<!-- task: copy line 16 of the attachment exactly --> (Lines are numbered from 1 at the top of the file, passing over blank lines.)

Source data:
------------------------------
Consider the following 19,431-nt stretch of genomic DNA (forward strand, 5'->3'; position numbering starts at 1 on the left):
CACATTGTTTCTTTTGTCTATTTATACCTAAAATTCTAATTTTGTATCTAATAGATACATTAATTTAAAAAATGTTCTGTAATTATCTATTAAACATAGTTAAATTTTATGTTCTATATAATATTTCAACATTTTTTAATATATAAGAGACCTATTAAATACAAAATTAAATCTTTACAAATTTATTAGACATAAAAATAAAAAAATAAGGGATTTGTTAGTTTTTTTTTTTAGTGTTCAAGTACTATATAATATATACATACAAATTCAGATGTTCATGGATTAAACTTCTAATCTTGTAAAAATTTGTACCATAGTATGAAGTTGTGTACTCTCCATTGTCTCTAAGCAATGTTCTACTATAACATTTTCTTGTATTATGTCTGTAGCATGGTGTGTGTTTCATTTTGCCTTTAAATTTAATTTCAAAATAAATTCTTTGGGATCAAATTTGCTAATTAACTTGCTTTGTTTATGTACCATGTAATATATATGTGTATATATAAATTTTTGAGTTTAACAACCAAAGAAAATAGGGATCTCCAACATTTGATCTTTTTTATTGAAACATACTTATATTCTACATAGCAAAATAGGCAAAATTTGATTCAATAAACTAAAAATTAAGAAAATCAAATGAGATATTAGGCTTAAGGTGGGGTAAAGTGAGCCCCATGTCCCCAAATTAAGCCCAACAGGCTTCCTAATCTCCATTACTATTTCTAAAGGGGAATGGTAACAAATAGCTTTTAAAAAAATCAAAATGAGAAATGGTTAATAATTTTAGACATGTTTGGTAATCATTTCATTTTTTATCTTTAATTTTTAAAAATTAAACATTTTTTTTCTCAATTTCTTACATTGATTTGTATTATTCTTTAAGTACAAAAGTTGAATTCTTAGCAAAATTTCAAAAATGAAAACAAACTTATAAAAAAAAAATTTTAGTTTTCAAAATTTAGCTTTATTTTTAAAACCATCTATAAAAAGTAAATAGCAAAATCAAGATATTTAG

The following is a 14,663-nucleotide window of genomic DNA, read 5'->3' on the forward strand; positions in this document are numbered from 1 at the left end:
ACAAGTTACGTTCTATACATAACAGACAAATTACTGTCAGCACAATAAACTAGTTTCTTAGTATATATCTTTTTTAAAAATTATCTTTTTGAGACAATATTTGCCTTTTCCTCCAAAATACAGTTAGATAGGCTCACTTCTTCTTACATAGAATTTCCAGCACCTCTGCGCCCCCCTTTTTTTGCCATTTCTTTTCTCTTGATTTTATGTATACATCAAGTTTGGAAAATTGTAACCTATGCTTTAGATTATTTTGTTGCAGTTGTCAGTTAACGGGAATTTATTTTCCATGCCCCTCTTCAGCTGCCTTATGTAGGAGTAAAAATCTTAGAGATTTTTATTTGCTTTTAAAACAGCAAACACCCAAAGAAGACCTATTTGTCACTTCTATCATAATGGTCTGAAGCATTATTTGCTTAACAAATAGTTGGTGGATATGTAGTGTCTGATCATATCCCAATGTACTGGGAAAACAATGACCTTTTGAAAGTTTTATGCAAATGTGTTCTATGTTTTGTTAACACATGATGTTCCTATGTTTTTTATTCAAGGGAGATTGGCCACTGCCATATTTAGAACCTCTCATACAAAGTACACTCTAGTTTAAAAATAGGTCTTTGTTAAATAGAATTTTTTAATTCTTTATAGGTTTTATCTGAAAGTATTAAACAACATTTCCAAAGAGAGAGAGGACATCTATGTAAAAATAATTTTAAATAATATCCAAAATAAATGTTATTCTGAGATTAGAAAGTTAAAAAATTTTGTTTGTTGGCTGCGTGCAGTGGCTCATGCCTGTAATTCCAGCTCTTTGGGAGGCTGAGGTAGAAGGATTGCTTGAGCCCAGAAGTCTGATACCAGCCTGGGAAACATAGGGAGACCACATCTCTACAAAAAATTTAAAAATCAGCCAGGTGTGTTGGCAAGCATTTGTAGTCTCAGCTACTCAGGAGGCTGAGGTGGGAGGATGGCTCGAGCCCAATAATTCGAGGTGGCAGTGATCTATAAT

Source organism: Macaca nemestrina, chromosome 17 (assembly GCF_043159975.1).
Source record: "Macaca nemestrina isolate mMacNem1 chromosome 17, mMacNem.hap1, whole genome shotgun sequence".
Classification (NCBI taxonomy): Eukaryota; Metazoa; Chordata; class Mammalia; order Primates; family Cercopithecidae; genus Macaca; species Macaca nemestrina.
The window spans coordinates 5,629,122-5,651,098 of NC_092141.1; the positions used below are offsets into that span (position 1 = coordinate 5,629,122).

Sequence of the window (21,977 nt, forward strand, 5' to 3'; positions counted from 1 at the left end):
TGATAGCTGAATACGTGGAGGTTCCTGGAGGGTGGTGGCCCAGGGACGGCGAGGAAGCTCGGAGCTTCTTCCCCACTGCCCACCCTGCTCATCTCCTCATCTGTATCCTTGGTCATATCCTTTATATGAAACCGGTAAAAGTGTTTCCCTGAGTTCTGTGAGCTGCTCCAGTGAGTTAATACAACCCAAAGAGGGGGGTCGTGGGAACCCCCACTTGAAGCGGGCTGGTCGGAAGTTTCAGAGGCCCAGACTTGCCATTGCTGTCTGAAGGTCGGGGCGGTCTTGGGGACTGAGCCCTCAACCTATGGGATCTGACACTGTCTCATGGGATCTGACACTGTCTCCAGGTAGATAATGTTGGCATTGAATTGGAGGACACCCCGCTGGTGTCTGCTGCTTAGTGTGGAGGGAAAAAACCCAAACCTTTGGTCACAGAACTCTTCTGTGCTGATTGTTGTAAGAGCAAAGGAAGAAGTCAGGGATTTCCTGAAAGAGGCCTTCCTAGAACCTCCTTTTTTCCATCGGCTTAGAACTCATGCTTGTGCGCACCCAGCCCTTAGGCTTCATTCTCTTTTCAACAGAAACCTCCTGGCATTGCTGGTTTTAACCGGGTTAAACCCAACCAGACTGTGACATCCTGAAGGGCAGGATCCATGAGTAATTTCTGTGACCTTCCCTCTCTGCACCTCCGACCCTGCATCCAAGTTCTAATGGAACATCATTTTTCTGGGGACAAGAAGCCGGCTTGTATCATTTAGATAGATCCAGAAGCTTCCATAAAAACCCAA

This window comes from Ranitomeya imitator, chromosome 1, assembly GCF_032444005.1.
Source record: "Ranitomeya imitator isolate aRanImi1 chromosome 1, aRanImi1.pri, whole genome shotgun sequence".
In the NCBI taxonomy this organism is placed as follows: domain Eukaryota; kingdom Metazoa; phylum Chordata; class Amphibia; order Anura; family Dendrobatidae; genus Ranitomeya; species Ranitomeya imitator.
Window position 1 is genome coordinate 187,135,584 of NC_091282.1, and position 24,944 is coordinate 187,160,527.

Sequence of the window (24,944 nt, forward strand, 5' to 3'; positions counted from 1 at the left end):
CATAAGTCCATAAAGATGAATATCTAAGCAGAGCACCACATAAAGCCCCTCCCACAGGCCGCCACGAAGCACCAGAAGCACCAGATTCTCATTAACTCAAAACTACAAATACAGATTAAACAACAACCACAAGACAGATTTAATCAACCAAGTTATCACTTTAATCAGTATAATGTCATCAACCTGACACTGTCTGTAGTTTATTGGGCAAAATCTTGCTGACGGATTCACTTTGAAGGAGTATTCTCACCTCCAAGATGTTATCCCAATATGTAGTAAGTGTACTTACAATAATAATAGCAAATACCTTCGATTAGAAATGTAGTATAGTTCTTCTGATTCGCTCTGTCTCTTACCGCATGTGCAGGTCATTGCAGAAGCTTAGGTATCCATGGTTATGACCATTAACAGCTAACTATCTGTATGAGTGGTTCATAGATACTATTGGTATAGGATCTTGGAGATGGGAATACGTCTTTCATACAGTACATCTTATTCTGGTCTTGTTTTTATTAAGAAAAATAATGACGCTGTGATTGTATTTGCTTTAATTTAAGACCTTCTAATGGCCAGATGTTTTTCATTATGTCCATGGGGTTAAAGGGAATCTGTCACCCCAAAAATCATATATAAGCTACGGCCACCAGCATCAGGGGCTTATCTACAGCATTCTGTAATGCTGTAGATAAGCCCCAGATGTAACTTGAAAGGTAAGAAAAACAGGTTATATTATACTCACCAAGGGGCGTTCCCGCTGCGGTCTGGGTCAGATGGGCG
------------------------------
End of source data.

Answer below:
CATAAGTCCATAAAGATGAATATCTAAGCAGAGCACCACATAAAGCCCCTCCCACAGGCCGCCACGAAGCACCAGAAGCACCAGATTCTCATTAACTCAAAACTACAAATACAGATTAAACAACAACCACAAGACAGATTTAATCAACCAAGTTATCACTTTAATCAGTATAATGTCATCAACCTGACACTGTCTGTAGTTTATTGGGCAAAATCTTGCTGACGGATTCACTTTGAAGGAGTATTCTCACCTCCAAGATGTTATCCCAATATGTAGTAAGTGTACTTACAATAATAATAGCAAATACCTTCGATTAGAAATGTAGTATAGTTCTTCTGATTCGCTCTGTCTCTTACCGCATGTGCAGGTCATTGCAGAAGCTTAGGTATCCATGGTTATGACCATTAACAGCTAACTATCTGTATGAGTGGTTCATAGATACTATTGGTATAGGATCTTGGAGATGGGAATACGTCTTTCATACAGTACATCTTATTCTGGTCTTGTTTTTATTAAGAAAAATAATGACGCTGTGATTGTATTTGCTTTAATTTAAGACCTTCTAATGGCCAGATGTTTTTCATTATGTCCATGGGGTTAAAGGGAATCTGTCACCCCAAAAATCATATATAAGCTACGGCCACCAGCATCAGGGGCTTATCTACAGCATTCTGTAATGCTGTAGATAAGCCCCAGATGTAACTTGAAAGGTAAGAAAAACAGGTTATATTATACTCACCAAGGGGCGTTCCCGCTGCGGTCTGGGTCAGATGGGCG